Minimize Your Taxes Using Gifting Strategies

Jasna Veledar

Lead, Estate Planning Strategist

Summary

The lifetime gift tax exemption is at an all-time high until at least 2026, so it is may be time to consider new gifting strategies

Man and woman talking about minimizing your taxes using gifting strategies

Due to recent and upcoming changes in the law, now may be an opportune time to reexamine your estate plans and consider taking advantage of the lifetime gift tax exemption. With the passage of the Tax Cuts and Jobs Act in 2017, the lifetime exclusion amount for estate, gift, and generation-skipping taxes doubled from $5.49 million to $11.18 million per individual. Beginning with the 2024 tax year, the IRS raised the exclusion amount to $13.61 million for an individual and $27.22 million for a married couple.1

This means that each individual can gift up to $13.61 million in assets without tax implications either during their lifetime or upon death. Assets that exceed the $13.61 million exclusion amount may be taxed at a rate of 40%.

It’s important to note that this increased exclusion amount is not permanent. If Congress does not act to extend this higher exclusion, it will sunset on Jan. 1, 2026. At that time, the exclusion is expected to roughly halve to around $7 million, adjusted for inflation. Given the temporary nature of this increased exclusion amount, it’s vital to think about whether you should arrange to gift the assets now or to have them pass to your beneficiaries when you pass away.

To help in your evaluation and discussion of potential estate plan changes, there are two important points to consider:

1. The asset’s growth potential

In general, the higher the expected appreciation for an asset, the more value there is in gifting today. This is especially true if your net worth is nearing the exclusion amount or is expected to reach the exclusion amount at your death. The reason is that the growth potential of your assets increases your net worth and, upon your death, every dollar that exceeds the exclusion amount will be taxed. By removing potentially high growth assets from your estate while they are still lower in value, you are allowing future appreciation to grow outside of your estate, thereby eliminating the necessity of paying taxes on that appreciation.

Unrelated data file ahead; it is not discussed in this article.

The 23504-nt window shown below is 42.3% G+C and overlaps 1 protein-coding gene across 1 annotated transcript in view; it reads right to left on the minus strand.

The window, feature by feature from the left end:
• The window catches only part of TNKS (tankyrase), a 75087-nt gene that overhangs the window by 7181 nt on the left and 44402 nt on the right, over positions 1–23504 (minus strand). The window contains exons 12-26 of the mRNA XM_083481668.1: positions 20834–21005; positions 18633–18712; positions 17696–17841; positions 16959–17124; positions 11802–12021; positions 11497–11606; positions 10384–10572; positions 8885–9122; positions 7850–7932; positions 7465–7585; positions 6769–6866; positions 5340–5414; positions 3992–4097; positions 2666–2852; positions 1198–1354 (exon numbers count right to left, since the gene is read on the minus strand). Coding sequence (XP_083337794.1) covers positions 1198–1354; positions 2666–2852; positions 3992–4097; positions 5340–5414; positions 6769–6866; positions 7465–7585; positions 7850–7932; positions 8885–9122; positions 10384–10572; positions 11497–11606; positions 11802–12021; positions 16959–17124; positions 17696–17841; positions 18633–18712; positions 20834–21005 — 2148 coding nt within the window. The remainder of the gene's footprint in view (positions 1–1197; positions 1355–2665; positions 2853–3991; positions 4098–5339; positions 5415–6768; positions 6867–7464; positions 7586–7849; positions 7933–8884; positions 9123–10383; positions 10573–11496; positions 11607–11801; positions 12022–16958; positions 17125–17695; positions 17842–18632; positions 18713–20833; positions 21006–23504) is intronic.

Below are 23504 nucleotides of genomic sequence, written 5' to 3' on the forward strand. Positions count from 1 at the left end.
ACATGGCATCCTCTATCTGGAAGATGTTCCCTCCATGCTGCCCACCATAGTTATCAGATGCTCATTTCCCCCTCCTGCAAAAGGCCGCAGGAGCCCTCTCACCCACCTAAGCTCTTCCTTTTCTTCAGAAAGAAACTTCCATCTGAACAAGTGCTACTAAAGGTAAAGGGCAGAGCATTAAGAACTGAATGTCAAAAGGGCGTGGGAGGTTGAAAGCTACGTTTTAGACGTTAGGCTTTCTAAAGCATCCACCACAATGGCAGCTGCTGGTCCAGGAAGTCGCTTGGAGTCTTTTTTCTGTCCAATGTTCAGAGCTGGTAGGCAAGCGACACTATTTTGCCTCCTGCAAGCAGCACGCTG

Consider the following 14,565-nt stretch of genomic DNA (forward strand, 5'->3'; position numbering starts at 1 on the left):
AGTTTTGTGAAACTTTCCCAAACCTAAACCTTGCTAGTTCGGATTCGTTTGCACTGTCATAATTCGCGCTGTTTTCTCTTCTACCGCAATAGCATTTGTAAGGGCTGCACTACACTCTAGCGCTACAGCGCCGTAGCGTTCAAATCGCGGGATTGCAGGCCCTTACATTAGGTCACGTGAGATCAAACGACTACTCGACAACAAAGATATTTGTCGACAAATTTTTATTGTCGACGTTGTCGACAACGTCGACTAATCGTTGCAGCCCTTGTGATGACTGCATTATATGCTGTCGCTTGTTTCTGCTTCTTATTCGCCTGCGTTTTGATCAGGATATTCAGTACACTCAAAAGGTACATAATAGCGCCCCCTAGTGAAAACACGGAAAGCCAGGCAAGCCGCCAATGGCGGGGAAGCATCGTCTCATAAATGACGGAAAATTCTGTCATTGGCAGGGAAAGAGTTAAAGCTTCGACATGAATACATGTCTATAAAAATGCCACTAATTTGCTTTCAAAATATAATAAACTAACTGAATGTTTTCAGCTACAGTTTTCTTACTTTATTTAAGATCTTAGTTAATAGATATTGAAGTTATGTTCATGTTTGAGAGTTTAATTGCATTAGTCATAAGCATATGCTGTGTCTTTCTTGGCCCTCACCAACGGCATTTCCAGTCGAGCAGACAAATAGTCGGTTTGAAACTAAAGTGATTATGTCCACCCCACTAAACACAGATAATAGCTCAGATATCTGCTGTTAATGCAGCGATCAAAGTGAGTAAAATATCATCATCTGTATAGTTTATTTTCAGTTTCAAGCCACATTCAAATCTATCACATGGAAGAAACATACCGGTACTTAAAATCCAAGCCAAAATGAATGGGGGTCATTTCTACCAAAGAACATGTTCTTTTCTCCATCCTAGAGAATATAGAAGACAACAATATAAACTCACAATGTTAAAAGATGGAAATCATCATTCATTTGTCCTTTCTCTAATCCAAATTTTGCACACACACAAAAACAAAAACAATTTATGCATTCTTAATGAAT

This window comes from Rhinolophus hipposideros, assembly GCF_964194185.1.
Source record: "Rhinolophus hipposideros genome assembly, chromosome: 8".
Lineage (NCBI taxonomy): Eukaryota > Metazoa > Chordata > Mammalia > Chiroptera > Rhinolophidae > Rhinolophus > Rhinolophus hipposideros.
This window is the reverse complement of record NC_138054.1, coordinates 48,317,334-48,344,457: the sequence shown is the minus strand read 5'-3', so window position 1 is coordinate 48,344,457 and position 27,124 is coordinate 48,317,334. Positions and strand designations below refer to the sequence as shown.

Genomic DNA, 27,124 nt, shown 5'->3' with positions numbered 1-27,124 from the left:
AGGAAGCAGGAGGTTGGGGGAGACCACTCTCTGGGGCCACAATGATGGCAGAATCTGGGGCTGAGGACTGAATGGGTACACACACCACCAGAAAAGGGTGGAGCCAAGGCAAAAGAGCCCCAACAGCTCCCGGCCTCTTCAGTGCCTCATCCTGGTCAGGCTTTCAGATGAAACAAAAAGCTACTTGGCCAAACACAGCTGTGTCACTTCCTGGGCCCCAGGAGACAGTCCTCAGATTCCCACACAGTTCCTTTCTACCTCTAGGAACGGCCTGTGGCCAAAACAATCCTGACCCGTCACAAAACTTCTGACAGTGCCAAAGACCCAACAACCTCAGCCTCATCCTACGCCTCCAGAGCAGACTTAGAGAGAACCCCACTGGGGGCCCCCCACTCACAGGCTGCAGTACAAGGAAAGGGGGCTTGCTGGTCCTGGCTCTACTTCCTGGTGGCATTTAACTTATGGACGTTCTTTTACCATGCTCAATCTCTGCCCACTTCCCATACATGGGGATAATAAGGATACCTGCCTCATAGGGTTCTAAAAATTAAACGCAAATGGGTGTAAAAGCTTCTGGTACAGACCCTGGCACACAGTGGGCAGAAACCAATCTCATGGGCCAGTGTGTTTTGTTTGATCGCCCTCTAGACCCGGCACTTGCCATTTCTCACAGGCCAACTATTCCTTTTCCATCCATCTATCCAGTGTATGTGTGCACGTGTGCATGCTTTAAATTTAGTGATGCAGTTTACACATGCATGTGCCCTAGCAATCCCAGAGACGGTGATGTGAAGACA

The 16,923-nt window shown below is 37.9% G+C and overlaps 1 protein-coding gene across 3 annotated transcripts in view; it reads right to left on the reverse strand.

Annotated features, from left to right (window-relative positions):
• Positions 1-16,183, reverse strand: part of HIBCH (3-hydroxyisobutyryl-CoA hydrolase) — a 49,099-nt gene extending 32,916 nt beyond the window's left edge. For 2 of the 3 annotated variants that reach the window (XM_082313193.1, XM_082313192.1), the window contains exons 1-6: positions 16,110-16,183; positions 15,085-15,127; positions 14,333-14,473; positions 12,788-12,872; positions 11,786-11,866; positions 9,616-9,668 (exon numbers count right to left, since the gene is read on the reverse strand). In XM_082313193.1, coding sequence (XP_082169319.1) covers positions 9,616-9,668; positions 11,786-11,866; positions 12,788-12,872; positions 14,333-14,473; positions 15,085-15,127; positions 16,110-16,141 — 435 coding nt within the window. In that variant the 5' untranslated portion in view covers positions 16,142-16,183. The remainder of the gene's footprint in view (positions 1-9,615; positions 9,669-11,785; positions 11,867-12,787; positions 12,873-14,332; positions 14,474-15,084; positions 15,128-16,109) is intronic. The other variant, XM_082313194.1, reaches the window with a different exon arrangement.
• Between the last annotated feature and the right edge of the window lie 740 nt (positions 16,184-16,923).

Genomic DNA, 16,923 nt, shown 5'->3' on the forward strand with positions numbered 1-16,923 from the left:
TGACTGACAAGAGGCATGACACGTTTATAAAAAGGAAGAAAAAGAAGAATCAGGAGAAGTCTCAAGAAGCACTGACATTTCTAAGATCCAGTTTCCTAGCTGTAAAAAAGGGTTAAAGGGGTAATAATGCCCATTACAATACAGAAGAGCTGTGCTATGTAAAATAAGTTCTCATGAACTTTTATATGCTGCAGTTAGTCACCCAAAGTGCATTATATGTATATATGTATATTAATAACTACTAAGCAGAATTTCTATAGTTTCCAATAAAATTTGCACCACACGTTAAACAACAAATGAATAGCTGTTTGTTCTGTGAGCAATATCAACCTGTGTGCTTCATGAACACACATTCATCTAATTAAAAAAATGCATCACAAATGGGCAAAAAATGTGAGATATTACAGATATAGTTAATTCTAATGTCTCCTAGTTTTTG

For example, if you have a real estate investment that is poised for exponential growth in the coming years, giving the property away today may be an advantageous approach. Similarly, if your business is in its early stages, it may be best to give it away today, rather than gifting ownership in the business after it has matured.

2. Whether or not the asset has a low-cost basis

When you gift assets to your beneficiaries upon your death, such as qualified stocks, real estate, or other capital assets, they get a “step-up” in basis, meaning the value of your assets is adjusted by the IRS to reflect the change in market value at the time of the inheritance. This is significant because the step-up in basis effectively eliminates the tax on gains. For example, if you have a piece of property with a purchase price of $50,000, the basis, but that is worth $3 million at the time of your death, the basis would be stepped up to $3 million. As a result, your beneficiaries could sell the property without recognition of the gains and, therefore, not owe tax on those gains.